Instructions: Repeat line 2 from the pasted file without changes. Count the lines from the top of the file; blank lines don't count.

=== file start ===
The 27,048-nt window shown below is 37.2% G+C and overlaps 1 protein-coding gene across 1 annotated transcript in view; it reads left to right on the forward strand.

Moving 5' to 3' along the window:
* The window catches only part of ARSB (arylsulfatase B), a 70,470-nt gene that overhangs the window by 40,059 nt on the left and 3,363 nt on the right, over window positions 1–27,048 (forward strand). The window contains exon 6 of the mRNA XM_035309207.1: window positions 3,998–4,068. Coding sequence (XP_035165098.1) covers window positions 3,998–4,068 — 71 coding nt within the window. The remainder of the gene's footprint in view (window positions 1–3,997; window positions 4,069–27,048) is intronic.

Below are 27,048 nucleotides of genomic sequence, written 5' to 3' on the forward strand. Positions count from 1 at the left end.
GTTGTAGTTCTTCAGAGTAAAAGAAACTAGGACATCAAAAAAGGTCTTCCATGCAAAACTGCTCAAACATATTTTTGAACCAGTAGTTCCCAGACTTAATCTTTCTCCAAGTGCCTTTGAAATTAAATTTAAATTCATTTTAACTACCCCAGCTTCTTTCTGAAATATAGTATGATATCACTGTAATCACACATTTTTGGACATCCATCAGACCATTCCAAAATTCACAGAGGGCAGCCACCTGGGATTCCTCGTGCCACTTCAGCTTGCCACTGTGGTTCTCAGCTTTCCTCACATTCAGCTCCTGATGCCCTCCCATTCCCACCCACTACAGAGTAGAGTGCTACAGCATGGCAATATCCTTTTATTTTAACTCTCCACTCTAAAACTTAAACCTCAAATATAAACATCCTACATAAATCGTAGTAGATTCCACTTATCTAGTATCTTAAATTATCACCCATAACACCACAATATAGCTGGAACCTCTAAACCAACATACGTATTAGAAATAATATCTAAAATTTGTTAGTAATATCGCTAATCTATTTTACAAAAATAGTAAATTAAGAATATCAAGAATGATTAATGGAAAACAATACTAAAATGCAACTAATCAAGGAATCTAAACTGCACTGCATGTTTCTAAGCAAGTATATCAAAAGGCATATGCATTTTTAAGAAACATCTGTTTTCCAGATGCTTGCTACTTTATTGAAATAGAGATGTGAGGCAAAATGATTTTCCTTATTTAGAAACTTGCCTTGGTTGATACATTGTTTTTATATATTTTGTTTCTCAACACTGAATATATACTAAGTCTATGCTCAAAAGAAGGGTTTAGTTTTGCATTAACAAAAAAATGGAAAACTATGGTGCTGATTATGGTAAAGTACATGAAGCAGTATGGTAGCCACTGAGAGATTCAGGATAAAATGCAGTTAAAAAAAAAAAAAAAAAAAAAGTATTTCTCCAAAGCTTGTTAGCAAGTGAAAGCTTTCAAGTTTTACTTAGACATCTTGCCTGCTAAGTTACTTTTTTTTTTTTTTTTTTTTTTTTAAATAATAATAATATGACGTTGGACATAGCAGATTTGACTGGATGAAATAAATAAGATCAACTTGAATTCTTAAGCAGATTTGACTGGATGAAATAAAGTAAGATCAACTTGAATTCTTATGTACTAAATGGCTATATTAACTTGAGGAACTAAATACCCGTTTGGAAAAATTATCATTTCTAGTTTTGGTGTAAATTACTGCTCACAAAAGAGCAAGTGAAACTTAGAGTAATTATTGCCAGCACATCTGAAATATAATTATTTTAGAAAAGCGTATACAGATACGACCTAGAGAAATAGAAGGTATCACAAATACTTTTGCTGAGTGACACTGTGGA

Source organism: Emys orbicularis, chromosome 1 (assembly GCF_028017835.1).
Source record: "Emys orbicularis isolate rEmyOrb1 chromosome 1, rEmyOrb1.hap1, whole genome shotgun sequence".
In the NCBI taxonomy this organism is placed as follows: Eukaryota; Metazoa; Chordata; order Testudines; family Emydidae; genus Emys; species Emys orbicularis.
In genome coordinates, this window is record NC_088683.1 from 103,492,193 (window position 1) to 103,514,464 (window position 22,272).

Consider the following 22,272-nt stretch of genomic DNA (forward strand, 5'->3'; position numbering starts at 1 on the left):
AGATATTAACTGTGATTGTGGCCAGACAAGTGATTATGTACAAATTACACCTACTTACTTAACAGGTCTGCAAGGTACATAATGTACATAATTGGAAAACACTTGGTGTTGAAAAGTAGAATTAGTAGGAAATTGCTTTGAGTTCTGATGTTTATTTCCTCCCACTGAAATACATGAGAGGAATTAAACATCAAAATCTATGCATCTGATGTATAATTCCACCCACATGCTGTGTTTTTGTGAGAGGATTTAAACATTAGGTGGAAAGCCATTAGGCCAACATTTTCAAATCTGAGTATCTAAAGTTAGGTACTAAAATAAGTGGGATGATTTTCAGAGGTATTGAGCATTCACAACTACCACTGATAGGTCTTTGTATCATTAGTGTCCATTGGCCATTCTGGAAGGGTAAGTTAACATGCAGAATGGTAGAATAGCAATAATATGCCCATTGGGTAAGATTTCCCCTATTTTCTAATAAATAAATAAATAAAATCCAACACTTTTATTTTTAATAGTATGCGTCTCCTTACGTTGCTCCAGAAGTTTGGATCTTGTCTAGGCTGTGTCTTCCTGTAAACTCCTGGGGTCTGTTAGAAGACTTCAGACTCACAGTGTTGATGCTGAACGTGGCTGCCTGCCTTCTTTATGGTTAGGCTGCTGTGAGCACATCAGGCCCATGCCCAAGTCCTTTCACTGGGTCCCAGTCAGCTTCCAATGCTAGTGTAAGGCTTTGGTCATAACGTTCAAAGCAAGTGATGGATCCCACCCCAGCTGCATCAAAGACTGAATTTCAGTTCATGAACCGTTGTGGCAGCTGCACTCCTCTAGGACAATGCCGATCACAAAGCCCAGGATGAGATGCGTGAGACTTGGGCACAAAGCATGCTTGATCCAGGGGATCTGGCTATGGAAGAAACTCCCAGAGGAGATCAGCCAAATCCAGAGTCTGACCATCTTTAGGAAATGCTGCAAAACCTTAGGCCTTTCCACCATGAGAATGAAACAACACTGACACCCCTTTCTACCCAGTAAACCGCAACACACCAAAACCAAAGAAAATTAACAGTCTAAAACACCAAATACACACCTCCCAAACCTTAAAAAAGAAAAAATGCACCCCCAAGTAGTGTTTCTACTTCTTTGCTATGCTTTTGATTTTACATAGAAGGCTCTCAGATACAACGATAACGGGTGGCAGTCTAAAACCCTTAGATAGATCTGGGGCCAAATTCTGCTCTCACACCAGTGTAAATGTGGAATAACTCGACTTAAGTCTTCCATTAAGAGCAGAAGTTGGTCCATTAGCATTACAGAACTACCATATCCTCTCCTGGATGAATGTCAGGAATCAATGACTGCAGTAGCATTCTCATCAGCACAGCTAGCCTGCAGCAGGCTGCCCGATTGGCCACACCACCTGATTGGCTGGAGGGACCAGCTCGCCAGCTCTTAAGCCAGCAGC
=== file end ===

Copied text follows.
Moving 5' to 3' along the window: